A UK panelist has called for Prince Harry to apologise for his own "shortcomings" in light of current discussions around racism.

Speaking on UK talk show Loose Women, Jane Moore discussed the Duke of Sussex's speech for the Princess Diana Award in which he apologised for "endemic" racism, according to the Daily Mail.

She referred to a 2006 clip of Harry which emerged three years later and showed him using a racial slur to describe a Pakistani soldier. St James' Palace apologised and Harry, then 21, was sent to participate in a diversity course.

"Any mistake that somebody's made in the past can be forgiven, but for me, I would like him to have said, 'I myself have made mistakes'," Moore said.


Another panelist Judy Love said that being married to Meghan, who is biracial, could have pushed Harry to reflect on his own history.

Moore said that history was missing from his speech this week.

"A video was leaked out where he was saying some very inappropriate non PC things, and St James' Palace had to issue an apology and he got sent onto some sort of diversity course.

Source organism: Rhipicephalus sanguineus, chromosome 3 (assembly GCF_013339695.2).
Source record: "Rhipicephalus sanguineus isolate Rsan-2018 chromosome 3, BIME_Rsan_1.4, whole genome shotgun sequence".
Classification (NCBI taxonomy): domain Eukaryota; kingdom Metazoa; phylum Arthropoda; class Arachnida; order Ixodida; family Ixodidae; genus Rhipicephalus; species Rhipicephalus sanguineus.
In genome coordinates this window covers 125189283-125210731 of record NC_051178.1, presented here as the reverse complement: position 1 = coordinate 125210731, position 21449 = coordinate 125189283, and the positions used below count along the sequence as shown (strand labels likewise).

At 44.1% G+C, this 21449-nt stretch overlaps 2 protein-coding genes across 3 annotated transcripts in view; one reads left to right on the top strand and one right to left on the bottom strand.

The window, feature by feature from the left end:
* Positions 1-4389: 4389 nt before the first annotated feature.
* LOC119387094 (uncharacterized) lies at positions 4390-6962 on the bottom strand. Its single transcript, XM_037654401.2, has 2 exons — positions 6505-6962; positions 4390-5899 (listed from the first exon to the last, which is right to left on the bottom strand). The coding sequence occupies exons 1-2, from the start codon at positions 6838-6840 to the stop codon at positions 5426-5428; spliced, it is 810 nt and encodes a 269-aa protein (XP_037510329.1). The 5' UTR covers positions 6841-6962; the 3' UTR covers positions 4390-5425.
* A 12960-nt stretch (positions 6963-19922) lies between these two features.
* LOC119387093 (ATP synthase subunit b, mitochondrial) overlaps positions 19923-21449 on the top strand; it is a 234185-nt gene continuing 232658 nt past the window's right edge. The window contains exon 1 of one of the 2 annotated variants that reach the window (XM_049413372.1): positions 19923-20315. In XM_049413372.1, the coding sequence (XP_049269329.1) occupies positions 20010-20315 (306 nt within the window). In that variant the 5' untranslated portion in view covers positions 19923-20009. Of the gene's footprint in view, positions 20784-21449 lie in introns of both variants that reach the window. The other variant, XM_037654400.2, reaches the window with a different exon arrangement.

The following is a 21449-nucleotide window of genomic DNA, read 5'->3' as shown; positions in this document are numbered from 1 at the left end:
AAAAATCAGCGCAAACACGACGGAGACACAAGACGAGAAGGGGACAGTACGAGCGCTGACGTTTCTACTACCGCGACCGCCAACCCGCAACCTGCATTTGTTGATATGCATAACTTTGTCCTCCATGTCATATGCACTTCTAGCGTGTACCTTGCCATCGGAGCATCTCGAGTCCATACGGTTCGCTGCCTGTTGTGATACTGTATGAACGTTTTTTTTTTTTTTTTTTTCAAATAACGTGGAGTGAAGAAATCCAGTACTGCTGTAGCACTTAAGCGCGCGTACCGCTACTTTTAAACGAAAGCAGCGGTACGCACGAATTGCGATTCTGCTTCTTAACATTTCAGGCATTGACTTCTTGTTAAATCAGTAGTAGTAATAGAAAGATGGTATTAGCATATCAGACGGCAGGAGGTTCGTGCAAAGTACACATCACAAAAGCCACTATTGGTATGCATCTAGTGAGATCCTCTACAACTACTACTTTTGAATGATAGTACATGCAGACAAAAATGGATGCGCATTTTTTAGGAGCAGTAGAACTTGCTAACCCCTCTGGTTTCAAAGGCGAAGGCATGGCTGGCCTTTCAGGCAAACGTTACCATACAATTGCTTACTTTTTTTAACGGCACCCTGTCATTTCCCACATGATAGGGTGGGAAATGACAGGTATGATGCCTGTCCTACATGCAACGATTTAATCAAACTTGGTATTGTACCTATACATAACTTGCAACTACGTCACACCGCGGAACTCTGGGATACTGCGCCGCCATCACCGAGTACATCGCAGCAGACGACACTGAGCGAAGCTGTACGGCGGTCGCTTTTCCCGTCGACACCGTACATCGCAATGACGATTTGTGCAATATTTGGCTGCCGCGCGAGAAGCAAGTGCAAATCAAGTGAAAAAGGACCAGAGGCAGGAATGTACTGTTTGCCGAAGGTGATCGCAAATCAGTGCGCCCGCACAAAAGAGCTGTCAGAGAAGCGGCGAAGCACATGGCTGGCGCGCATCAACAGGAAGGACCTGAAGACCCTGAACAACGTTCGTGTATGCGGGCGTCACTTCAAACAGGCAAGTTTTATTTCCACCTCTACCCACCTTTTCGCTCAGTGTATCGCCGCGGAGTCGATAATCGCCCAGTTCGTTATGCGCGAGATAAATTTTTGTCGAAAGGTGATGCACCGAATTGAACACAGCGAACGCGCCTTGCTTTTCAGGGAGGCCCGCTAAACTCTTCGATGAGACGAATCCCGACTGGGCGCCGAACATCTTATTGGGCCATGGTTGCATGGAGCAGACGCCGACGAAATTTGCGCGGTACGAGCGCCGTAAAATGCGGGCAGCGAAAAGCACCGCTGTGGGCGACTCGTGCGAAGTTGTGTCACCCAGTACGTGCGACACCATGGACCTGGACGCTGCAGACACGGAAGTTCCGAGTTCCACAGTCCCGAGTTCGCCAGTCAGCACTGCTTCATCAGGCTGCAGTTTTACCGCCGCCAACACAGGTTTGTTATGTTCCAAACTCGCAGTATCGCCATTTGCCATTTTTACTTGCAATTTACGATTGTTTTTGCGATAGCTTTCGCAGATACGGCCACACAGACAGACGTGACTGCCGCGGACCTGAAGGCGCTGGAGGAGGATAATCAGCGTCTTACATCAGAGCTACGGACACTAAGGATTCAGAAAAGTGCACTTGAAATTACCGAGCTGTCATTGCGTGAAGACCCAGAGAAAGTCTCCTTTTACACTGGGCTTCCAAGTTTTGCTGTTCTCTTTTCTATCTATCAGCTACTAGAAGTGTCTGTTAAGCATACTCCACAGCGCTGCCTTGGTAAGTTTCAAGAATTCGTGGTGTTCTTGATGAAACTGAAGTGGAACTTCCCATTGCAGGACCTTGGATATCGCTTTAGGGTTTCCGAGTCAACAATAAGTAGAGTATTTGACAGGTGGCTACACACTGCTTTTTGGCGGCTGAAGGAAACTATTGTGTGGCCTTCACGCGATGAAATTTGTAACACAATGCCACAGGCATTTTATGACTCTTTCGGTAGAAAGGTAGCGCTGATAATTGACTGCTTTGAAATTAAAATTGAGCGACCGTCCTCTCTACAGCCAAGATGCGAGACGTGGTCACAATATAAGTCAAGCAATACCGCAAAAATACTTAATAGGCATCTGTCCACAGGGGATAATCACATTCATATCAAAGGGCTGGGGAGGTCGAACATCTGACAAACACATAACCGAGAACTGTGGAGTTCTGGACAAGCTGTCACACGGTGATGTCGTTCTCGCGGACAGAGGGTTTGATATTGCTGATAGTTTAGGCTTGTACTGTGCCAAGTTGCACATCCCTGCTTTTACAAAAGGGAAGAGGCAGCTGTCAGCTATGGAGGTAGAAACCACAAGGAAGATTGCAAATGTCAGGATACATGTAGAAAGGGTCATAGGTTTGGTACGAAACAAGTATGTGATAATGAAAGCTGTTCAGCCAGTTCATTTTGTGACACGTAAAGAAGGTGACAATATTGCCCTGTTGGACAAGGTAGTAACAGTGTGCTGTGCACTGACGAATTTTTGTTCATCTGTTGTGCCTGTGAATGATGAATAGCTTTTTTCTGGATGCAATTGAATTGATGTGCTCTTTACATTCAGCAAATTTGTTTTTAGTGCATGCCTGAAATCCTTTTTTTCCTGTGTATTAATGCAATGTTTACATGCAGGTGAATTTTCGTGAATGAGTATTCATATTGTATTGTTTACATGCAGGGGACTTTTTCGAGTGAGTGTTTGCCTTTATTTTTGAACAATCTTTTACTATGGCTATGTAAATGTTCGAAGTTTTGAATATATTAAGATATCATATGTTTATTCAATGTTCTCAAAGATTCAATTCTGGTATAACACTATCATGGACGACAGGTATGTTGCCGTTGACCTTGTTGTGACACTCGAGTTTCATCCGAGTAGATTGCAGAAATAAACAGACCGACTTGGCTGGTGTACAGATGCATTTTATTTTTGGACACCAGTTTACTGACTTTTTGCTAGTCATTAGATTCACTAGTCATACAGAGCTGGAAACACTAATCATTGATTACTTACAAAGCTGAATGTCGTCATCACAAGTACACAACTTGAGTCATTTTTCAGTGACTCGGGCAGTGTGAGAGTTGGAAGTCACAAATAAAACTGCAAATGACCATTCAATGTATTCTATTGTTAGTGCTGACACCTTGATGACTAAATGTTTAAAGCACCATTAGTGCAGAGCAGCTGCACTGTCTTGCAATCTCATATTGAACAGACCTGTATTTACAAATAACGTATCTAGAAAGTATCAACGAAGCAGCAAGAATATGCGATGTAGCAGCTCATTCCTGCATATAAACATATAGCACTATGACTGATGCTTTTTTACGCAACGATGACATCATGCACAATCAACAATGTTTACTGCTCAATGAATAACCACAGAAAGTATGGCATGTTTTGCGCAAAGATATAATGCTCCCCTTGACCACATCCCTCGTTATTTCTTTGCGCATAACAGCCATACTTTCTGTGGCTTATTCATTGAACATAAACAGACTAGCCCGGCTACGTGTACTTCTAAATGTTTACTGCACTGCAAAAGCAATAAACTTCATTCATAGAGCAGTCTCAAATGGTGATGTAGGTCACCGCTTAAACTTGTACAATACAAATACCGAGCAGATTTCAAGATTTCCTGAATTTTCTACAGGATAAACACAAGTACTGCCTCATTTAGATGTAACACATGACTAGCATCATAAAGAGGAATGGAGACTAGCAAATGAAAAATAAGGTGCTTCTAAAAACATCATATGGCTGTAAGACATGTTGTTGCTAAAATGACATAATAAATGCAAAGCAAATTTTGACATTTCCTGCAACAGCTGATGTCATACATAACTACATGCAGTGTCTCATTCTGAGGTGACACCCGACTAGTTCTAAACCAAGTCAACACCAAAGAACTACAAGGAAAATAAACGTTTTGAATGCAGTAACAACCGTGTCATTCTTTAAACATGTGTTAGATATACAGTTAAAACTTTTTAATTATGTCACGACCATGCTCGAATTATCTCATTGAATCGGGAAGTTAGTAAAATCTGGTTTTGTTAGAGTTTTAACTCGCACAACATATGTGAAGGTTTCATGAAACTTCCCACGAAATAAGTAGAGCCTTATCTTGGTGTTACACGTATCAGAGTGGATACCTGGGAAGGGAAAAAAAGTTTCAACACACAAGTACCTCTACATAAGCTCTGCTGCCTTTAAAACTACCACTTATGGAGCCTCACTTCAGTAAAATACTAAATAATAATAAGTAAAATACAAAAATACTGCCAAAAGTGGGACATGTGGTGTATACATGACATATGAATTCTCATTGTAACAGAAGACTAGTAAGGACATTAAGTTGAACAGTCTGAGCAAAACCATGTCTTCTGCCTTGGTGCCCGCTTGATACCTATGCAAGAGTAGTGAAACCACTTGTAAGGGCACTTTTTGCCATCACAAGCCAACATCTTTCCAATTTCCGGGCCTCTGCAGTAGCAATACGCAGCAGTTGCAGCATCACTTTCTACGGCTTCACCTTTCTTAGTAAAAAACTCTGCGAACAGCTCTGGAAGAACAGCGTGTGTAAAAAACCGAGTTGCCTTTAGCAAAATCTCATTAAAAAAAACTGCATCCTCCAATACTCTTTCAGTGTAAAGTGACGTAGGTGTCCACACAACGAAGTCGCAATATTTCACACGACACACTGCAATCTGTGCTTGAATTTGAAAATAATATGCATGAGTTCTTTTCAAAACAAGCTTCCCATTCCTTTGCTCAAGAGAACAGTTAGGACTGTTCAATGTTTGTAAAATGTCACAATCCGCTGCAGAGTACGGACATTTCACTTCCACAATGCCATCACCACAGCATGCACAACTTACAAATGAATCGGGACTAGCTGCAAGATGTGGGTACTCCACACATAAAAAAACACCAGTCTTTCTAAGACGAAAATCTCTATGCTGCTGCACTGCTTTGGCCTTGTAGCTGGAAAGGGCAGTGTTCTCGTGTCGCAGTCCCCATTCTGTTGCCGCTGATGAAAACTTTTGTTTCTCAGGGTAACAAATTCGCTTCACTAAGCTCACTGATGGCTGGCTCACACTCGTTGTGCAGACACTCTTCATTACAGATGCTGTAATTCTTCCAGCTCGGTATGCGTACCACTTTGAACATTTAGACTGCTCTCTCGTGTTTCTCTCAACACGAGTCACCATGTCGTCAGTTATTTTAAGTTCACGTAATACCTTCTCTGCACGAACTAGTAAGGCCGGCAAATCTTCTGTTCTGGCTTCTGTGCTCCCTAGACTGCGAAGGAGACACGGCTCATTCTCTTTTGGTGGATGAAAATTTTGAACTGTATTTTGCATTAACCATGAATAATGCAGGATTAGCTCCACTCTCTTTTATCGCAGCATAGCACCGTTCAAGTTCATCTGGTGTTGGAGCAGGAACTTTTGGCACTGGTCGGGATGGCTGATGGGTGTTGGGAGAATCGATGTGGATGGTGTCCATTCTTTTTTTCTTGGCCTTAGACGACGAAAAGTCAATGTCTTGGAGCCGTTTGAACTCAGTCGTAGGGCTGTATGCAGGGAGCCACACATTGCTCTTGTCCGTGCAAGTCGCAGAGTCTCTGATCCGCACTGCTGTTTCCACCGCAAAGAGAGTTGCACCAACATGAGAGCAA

Marrying Meghan, who is biracial, could have caused Harry to reflect on his own mistakes. Photo / Getty Images
Marrying Meghan, who is biracial, could have caused Harry to reflect on his own mistakes. Photo / Getty Images

"I don't think I need Prince Harry to apologise for me, because I've not done the things that he's done in his past.

"I thought it would have been more powerful if he had actually said, 'Look, I've made mistakes'."

When the video resurfaced in 2009, Harry had already faced backlash over wearing a Nazi costume to a 2005 Halloween party.

The video shows Harry introducing "our little P*** friend", referring to another officer. In another instance, he called another soldier a "rag-head".

St James' Palace insisted Harry hadn't used the word "maliciously" and that he understood it was offensive, while a Ministry of Defence spokesperson said that neither the Army nor the British armed forces tolerated "inappropriate behaviour".


"All substantive allegations are investigated. We are not aware of any complaint being made by the individual."

Now, 11 years later, Harry addressed the latest surge in the Black Lives Matter movement following the killing of George Floyd.

"My wife said recently that our generation and the ones before us haven't done enough to wipe the wrongs of the past. I too am sorry," Harry said in the video.

"Sorry that we haven't got the world to the place where you deserve it to be. Institutional racism has no place in our societies, yet it is still endemic.

"Unconscious bias must be acknowledged without blame to create a better world for all of you. I want you to know that we are committed to being part of the solution and to being part of the change that you are all leading. Now is the time and we know that you can do it."